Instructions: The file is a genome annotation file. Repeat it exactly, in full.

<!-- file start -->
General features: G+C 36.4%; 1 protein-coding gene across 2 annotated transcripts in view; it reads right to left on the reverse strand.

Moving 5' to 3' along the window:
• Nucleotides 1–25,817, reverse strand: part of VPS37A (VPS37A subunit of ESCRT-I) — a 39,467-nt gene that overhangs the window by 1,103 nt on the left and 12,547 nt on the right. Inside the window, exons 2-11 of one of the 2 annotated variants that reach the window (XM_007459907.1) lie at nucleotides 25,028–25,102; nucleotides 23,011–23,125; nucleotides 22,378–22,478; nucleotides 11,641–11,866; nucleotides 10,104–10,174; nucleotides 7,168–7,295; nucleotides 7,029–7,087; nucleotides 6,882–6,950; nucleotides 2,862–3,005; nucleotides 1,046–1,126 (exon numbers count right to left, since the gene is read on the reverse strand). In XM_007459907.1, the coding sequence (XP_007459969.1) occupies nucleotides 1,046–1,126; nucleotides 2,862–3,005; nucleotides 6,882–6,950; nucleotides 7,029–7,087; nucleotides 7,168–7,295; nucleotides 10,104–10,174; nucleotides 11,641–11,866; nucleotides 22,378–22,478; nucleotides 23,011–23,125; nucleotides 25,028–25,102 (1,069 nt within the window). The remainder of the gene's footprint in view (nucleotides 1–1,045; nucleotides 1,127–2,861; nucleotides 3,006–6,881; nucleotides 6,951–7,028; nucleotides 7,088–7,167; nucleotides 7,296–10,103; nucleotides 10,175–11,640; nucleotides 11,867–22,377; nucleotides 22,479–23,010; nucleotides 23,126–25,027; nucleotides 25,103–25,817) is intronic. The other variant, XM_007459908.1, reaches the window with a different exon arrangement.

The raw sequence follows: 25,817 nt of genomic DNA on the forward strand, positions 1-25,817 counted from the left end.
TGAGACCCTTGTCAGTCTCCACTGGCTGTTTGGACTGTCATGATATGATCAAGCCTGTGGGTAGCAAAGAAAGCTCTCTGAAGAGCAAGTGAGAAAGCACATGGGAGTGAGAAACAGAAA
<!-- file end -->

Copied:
General features: G+C 36.4%; 1 protein-coding gene across 2 annotated transcripts in view; it reads right to left on the reverse strand.

Moving 5' to 3' along the window:
• Nucleotides 1–25,817, reverse strand: part of VPS37A (VPS37A subunit of ESCRT-I) — a 39,467-nt gene that overhangs the window by 1,103 nt on the left and 12,547 nt on the right. Inside the window, exons 2-11 of one of the 2 annotated variants that reach the window (XM_007459907.1) lie at nucleotides 25,028–25,102; nucleotides 23,011–23,125; nucleotides 22,378–22,478; nucleotides 11,641–11,866; nucleotides 10,104–10,174; nucleotides 7,168–7,295; nucleotides 7,029–7,087; nucleotides 6,882–6,950; nucleotides 2,862–3,005; nucleotides 1,046–1,126 (exon numbers count right to left, since the gene is read on the reverse strand). In XM_007459907.1, the coding sequence (XP_007459969.1) occupies nucleotides 1,046–1,126; nucleotides 2,862–3,005; nucleotides 6,882–6,950; nucleotides 7,029–7,087; nucleotides 7,168–7,295; nucleotides 10,104–10,174; nucleotides 11,641–11,866; nucleotides 22,378–22,478; nucleotides 23,011–23,125; nucleotides 25,028–25,102 (1,069 nt within the window). The remainder of the gene's footprint in view (nucleotides 1–1,045; nucleotides 1,127–2,861; nucleotides 3,006–6,881; nucleotides 6,951–7,028; nucleotides 7,088–7,167; nucleotides 7,296–10,103; nucleotides 10,175–11,640; nucleotides 11,867–22,377; nucleotides 22,479–23,010; nucleotides 23,126–25,027; nucleotides 25,103–25,817) is intronic. The other variant, XM_007459908.1, reaches the window with a different exon arrangement.

The raw sequence follows: 25,817 nt of genomic DNA on the forward strand, positions 1-25,817 counted from the left end.
TGAGACCCTTGTCAGTCTCCACTGGCTGTTTGGACTGTCATGATATGATCAAGCCTGTGGGTAGCAAAGAAAGCTCTCTGAAGAGCAAGTGAGAAAGCACATGGGAGTGAGAAACAGAAA